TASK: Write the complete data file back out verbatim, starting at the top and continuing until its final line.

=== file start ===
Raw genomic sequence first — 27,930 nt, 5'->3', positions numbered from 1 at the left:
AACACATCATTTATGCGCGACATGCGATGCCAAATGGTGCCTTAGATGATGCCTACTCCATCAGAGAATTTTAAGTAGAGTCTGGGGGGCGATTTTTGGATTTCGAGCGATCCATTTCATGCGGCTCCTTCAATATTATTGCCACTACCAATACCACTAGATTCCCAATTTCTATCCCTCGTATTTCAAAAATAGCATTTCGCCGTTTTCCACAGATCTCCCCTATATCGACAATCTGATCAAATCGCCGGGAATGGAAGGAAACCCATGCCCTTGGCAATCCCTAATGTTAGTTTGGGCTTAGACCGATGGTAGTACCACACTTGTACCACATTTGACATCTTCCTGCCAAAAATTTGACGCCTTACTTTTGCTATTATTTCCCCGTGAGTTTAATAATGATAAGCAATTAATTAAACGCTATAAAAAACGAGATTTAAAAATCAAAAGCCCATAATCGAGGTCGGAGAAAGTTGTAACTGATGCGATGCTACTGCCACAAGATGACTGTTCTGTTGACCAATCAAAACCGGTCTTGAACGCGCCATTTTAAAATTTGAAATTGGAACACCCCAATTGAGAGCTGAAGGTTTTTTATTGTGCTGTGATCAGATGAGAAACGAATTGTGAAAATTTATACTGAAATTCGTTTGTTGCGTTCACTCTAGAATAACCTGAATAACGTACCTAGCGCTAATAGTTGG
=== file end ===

Raw genomic sequence first — 27,930 nt, 5'->3', positions numbered from 1 at the left:
AACACATCATTTATGCGCGACATGCGATGCCAAATGGTGCCTTAGATGATGCCTACTCCATCAGAGAATTTTAAGTAGAGTCTGGGGGGCGATTTTTGGATTTCGAGCGATCCATTTCATGCGGCTCCTTCAATATTATTGCCACTACCAATACCACTAGATTCCCAATTTCTATCCCTCGTATTTCAAAAATAGCATTTCGCCGTTTTCCACAGATCTCCCCTATATCGACAATCTGATCAAATCGCCGGGAATGGAAGGAAACCCATGCCCTTGGCAATCCCTAATGTTAGTTTGGGCTTAGACCGATGGTAGTACCACACTTGTACCACATTTGACATCTTCCTGCCAAAAATTTGACGCCTTACTTTTGCTATTATTTCCCCGTGAGTTTAATAATGATAAGCAATTAATTAAACGCTATAAAAAACGAGATTTAAAAATCAAAAGCCCATAATCGAGGTCGGAGAAAGTTGTAACTGATGCGATGCTACTGCCACAAGATGACTGTTCTGTTGACCAATCAAAACCGGTCTTGAACGCGCCATTTTAAAATTTGAAATTGGAACACCCCAATTGAGAGCTGAAGGTTTTTTATTGTGCTGTGATCAGATGAGAAACGAATTGTGAAAATTTATACTGAAATTCGTTTGTTGCGTTCACTCTAGAATAACCTGAATAACGTACCTAGCGCTAATAGTTGG